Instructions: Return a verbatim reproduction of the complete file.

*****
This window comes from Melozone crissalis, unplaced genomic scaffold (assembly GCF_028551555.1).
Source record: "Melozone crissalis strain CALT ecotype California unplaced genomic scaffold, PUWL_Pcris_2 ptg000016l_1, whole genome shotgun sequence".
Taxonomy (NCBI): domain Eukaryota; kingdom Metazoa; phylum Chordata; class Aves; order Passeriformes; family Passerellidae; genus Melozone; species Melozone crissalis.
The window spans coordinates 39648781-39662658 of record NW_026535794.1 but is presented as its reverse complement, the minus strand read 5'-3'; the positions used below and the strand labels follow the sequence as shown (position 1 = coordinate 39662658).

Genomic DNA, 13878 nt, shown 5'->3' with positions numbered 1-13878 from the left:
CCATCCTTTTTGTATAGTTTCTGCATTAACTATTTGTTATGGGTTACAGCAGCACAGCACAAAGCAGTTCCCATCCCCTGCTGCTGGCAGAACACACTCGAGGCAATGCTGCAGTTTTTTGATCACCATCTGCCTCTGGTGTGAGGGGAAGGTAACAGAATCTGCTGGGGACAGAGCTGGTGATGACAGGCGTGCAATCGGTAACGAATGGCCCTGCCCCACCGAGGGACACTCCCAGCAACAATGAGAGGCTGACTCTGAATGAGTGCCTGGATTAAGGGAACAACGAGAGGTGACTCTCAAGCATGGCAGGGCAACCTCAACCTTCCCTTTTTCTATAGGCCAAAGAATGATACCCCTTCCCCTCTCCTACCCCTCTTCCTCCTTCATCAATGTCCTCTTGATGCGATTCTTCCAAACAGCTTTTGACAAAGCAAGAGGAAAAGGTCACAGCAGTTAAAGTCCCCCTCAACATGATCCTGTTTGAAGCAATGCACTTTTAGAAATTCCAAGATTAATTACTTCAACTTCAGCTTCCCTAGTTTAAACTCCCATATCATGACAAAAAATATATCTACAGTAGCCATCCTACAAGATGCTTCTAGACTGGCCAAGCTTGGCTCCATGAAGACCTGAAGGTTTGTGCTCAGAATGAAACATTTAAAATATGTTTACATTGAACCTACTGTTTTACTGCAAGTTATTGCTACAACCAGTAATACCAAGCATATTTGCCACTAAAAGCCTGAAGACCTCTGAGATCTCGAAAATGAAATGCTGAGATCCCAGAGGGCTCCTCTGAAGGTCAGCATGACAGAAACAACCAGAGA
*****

This window comes from Melozone crissalis, unplaced genomic scaffold (assembly GCF_028551555.1).
Source record: "Melozone crissalis strain CALT ecotype California unplaced genomic scaffold, PUWL_Pcris_2 ptg000016l_1, whole genome shotgun sequence".
Taxonomy (NCBI): domain Eukaryota; kingdom Metazoa; phylum Chordata; class Aves; order Passeriformes; family Passerellidae; genus Melozone; species Melozone crissalis.
The window spans coordinates 39648781-39662658 of record NW_026535794.1 but is presented as its reverse complement, the minus strand read 5'-3'; the positions used below and the strand labels follow the sequence as shown (position 1 = coordinate 39662658).

Genomic DNA, 13878 nt, shown 5'->3' with positions numbered 1-13878 from the left:
CCATCCTTTTTGTATAGTTTCTGCATTAACTATTTGTTATGGGTTACAGCAGCACAGCACAAAGCAGTTCCCATCCCCTGCTGCTGGCAGAACACACTCGAGGCAATGCTGCAGTTTTTTGATCACCATCTGCCTCTGGTGTGAGGGGAAGGTAACAGAATCTGCTGGGGACAGAGCTGGTGATGACAGGCGTGCAATCGGTAACGAATGGCCCTGCCCCACCGAGGGACACTCCCAGCAACAATGAGAGGCTGACTCTGAATGAGTGCCTGGATTAAGGGAACAACGAGAGGTGACTCTCAAGCATGGCAGGGCAACCTCAACCTTCCCTTTTTCTATAGGCCAAAGAATGATACCCCTTCCCCTCTCCTACCCCTCTTCCTCCTTCATCAATGTCCTCTTGATGCGATTCTTCCAAACAGCTTTTGACAAAGCAAGAGGAAAAGGTCACAGCAGTTAAAGTCCCCCTCAACATGATCCTGTTTGAAGCAATGCACTTTTAGAAATTCCAAGATTAATTACTTCAACTTCAGCTTCCCTAGTTTAAACTCCCATATCATGACAAAAAATATATCTACAGTAGCCATCCTACAAGATGCTTCTAGACTGGCCAAGCTTGGCTCCATGAAGACCTGAAGGTTTGTGCTCAGAATGAAACATTTAAAATATGTTTACATTGAACCTACTGTTTTACTGCAAGTTATTGCTACAACCAGTAATACCAAGCATATTTGCCACTAAAAGCCTGAAGACCTCTGAGATCTCGAAAATGAAATGCTGAGATCCCAGAGGGCTCCTCTGAAGGTCAGCATGACAGAAACAACCAGAGA